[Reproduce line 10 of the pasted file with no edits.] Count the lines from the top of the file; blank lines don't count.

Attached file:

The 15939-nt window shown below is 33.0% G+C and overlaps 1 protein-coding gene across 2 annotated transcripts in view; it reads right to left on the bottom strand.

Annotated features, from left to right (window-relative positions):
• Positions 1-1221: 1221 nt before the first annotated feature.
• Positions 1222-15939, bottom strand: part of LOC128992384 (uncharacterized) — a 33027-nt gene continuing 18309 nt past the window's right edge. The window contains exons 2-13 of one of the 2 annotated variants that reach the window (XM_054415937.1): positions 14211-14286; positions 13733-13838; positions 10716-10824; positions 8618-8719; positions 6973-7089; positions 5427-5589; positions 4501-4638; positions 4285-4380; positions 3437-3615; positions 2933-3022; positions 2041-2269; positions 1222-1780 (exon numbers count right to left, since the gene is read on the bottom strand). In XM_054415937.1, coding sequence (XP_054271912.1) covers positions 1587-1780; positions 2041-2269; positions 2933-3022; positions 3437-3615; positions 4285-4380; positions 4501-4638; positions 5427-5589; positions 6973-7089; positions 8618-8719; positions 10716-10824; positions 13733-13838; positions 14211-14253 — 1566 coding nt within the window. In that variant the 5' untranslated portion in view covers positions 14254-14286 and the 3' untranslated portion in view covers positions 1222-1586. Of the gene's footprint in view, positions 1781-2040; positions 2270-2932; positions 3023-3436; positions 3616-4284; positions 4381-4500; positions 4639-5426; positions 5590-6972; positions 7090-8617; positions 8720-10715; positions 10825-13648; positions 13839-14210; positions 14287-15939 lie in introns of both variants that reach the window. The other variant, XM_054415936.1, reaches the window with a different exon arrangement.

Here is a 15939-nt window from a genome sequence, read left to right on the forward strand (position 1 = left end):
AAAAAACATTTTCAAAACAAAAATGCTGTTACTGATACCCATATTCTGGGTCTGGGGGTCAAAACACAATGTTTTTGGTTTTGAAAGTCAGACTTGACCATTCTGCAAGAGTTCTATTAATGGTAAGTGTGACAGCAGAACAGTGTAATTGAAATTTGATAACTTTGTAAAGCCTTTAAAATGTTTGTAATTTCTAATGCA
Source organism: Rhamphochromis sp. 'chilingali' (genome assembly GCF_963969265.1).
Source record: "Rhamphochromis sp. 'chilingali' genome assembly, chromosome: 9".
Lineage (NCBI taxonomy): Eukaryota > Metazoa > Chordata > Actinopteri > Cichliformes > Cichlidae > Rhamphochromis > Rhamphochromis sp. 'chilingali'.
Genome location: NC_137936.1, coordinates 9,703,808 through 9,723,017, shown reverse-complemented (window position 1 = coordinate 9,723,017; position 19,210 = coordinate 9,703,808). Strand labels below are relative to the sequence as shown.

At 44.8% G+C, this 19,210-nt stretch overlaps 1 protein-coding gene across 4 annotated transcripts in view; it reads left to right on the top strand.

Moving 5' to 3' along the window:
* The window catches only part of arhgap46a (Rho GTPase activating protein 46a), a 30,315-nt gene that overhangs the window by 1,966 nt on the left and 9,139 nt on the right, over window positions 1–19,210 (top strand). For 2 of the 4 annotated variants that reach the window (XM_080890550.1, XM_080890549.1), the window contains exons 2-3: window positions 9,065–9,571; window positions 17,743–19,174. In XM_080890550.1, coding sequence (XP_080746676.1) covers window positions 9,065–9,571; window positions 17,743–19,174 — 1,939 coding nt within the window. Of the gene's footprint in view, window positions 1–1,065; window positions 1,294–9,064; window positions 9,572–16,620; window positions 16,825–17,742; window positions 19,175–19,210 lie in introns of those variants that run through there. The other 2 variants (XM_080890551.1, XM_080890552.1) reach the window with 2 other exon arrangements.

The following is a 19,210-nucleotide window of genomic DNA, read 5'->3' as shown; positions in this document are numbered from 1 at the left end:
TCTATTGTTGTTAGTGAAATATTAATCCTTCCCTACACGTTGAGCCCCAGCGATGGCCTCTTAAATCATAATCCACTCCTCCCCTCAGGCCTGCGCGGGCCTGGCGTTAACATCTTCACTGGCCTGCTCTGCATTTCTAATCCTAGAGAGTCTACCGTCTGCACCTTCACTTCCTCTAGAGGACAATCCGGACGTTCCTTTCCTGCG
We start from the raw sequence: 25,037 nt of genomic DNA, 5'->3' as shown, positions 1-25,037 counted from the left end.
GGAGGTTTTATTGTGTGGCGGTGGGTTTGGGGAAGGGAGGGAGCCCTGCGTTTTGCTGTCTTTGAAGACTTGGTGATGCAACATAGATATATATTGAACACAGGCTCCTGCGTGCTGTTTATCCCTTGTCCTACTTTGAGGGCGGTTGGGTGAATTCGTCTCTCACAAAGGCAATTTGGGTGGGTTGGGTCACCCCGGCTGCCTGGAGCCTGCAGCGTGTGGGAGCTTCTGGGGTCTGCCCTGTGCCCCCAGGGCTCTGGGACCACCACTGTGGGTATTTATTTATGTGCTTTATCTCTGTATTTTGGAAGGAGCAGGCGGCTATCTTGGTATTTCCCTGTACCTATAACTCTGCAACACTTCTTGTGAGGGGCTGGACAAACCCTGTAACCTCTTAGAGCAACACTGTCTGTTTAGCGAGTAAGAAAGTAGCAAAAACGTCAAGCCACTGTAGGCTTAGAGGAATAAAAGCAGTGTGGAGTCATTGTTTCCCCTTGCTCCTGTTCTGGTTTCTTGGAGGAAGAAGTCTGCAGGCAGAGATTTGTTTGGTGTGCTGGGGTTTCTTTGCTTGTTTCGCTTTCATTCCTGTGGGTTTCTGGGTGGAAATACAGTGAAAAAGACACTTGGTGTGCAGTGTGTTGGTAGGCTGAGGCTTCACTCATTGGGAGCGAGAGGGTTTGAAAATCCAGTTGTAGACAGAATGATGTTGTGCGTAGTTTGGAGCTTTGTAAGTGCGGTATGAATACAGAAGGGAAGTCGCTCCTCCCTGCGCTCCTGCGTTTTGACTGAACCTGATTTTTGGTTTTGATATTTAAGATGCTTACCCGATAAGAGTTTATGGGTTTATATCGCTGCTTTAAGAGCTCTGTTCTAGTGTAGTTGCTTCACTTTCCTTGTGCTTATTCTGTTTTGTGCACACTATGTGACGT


Genome location: NC_137936.1, coordinates 9,703,808 through 9,723,017, shown reverse-complemented (window position 1 = coordinate 9,723,017; position 19,210 = coordinate 9,703,808). Strand labels below are relative to the sequence as shown.